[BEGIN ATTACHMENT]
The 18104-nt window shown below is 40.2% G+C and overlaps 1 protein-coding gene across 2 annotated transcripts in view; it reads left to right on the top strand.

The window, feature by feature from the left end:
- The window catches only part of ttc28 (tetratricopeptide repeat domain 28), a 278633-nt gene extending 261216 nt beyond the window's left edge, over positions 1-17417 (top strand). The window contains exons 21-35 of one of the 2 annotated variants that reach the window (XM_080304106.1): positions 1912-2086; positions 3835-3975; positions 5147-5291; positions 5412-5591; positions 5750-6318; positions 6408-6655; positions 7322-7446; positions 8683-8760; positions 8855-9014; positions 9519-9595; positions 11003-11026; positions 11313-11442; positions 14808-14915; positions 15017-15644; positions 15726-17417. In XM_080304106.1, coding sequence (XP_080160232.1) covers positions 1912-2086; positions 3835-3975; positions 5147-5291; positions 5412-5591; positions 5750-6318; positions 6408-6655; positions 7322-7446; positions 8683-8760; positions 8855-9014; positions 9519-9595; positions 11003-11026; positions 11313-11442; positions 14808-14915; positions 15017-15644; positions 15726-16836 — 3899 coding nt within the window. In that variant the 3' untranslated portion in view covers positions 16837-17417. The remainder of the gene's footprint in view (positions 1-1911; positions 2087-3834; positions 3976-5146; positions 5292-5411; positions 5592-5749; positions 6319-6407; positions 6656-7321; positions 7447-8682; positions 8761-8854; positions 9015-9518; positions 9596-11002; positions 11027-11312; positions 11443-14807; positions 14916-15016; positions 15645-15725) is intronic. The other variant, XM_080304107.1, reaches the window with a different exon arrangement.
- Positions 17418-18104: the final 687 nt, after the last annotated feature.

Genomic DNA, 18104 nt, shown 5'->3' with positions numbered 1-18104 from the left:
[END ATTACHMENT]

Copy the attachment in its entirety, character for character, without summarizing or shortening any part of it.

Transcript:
The 18104-nt window shown below is 40.2% G+C and overlaps 1 protein-coding gene across 2 annotated transcripts in view; it reads left to right on the top strand.

The window, feature by feature from the left end:
- The window catches only part of ttc28 (tetratricopeptide repeat domain 28), a 278633-nt gene extending 261216 nt beyond the window's left edge, over positions 1-17417 (top strand). The window contains exons 21-35 of one of the 2 annotated variants that reach the window (XM_080304106.1): positions 1912-2086; positions 3835-3975; positions 5147-5291; positions 5412-5591; positions 5750-6318; positions 6408-6655; positions 7322-7446; positions 8683-8760; positions 8855-9014; positions 9519-9595; positions 11003-11026; positions 11313-11442; positions 14808-14915; positions 15017-15644; positions 15726-17417. In XM_080304106.1, coding sequence (XP_080160232.1) covers positions 1912-2086; positions 3835-3975; positions 5147-5291; positions 5412-5591; positions 5750-6318; positions 6408-6655; positions 7322-7446; positions 8683-8760; positions 8855-9014; positions 9519-9595; positions 11003-11026; positions 11313-11442; positions 14808-14915; positions 15017-15644; positions 15726-16836 — 3899 coding nt within the window. In that variant the 3' untranslated portion in view covers positions 16837-17417. The remainder of the gene's footprint in view (positions 1-1911; positions 2087-3834; positions 3976-5146; positions 5292-5411; positions 5592-5749; positions 6319-6407; positions 6656-7321; positions 7447-8682; positions 8761-8854; positions 9015-9518; positions 9596-11002; positions 11027-11312; positions 11443-14807; positions 14916-15016; positions 15645-15725) is intronic. The other variant, XM_080304107.1, reaches the window with a different exon arrangement.
- Positions 17418-18104: the final 687 nt, after the last annotated feature.

Genomic DNA, 18104 nt, shown 5'->3' with positions numbered 1-18104 from the left: